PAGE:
Stephen Malkmus and The Jicks – Wig Out At Jagbags
Stephen Malkmus and The Jicks’s sixth album, Wig Out At Jagbags, is a playful jaunt and shows a refined whimsy in Malkmus’ songwriting. Longtime fans of Malkmus will likely find the variety on Wig Out At Jagbags to be a welcome change, especially since he seems relaxed for possibly the first time in his career.
Malkmus’ lyrics on “Houston Hades” alone range from drunken Beck genius to obviously unedited rambling but, luckily, they work more often than not. One track in particular, “J Smoove,” is devoid of the angular crunchiness with which Malkmus has become synonymous. “Cinnamon and Lesbians” begins with the line “Shanghaied in Orgeon” and continues, “I’ve been tripping my face off since breakfast, taking in this windswept afternoon.”
Though Wig Out At Jagbags is certainly from the perspective of a band resting on their laurels, Stephen Malkmus and The Jicks aren’t lethargic by any means. The straightforwardness of “Lariat” exhibits a lack of pretense threaded throughout both Malkmus’ solo career and Pavement front man, singing “I wouldn’t jerry rig or candy-coat your Latin kisses.” This is just one of a handful of lines symbolizing Malkmus seemingly writing for himself. “We grew up listening to the music from the best decade ever,” Malkmus says in a sing-song tease.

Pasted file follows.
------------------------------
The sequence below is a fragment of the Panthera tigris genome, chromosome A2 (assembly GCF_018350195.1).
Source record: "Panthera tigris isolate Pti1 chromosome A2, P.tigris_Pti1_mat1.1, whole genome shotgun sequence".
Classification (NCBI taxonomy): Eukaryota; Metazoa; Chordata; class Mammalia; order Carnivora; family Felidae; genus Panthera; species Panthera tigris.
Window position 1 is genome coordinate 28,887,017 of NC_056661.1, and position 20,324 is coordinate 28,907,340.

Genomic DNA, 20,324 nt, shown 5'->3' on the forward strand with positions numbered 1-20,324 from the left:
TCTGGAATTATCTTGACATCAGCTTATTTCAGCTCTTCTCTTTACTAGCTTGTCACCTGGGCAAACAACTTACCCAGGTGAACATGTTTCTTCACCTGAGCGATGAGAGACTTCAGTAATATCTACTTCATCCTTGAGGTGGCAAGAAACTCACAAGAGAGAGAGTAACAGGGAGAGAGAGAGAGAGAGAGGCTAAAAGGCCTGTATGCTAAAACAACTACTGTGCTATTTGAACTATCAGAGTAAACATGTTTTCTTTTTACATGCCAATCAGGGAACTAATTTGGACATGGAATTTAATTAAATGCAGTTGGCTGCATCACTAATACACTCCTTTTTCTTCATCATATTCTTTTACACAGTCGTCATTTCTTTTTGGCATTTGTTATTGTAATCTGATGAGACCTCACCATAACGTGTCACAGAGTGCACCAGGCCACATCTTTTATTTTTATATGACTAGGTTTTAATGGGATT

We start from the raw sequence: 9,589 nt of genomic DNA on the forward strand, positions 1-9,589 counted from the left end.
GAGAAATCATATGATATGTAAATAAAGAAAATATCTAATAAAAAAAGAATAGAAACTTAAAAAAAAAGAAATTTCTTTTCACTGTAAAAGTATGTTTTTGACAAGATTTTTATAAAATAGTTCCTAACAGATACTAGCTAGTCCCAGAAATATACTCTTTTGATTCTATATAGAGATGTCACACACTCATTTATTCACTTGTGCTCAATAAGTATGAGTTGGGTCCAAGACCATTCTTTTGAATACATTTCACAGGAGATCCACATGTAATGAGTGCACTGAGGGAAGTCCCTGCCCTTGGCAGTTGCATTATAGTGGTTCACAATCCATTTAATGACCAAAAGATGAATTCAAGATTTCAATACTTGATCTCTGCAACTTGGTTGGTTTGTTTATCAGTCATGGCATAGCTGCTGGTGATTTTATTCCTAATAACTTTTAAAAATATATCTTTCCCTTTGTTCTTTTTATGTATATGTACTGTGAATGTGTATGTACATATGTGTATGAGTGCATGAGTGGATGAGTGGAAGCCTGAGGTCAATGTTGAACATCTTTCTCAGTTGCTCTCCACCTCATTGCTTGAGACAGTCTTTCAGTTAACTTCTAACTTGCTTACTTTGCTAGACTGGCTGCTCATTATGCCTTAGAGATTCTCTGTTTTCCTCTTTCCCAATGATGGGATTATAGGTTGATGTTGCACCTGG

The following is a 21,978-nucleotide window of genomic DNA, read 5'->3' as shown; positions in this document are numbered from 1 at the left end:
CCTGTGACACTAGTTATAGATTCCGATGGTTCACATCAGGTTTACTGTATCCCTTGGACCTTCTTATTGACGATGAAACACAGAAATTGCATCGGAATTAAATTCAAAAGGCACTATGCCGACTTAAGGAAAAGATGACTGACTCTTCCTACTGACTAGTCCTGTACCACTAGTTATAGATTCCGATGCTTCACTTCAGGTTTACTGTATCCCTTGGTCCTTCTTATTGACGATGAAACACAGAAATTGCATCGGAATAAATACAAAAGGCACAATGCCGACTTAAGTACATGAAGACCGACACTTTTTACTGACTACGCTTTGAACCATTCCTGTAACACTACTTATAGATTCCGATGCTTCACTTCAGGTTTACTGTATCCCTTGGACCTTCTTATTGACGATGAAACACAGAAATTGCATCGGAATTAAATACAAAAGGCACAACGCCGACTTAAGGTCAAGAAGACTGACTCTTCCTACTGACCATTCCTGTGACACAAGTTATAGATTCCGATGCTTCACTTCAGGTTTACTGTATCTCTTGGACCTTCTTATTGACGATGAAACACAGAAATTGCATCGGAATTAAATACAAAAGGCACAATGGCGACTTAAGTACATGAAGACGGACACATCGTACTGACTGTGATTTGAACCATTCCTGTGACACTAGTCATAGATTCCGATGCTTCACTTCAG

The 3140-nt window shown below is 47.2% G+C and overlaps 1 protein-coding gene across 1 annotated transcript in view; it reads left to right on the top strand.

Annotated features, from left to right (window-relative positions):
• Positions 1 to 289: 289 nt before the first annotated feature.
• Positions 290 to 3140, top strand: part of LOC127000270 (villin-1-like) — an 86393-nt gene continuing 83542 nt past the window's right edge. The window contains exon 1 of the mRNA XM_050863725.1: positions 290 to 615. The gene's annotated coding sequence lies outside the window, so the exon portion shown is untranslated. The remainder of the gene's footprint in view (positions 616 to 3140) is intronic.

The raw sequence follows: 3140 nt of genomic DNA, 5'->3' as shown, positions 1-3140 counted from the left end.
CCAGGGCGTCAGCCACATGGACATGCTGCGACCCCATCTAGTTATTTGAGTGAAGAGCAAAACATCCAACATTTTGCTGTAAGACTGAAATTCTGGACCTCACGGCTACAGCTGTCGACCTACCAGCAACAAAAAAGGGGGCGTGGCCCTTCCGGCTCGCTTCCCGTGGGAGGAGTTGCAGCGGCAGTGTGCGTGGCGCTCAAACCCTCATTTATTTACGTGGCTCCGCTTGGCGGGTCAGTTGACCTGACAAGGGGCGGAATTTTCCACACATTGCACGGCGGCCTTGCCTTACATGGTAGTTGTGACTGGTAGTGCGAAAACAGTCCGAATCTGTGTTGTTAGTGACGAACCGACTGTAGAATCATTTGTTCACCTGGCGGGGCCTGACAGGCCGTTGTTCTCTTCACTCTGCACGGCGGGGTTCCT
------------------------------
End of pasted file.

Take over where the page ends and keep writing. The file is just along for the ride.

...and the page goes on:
Strangely enough, a band comprised of forty-year-old dudes put together one of the most youthful, exuberant albums in a long while. The unbalanced riffage on “Shibboleth” and “Surreal Teenagers” could have been ghostwritten by Ty Segall or Mikal Cronin. Arguably the best moment of self-awareness on Wig Out At Jagbags comes on “Rumble at the Rainbo” when he sings, “Come and join us, in this punk rock tomb/Come slam-dancing with some ancient dudes”. While it won’t necessarily convert anyone to Makmusianism, Jagbags is a friendly reminder that Malkmus’ presence in the alternative rock world is strong, even when he’s just tooling around. – (7/10)
Stephen Malkmus and the Jicks embark on a U.S. tour in February. They’ll hit our hometown Seattle on April 12 when the play The Neptune Theater.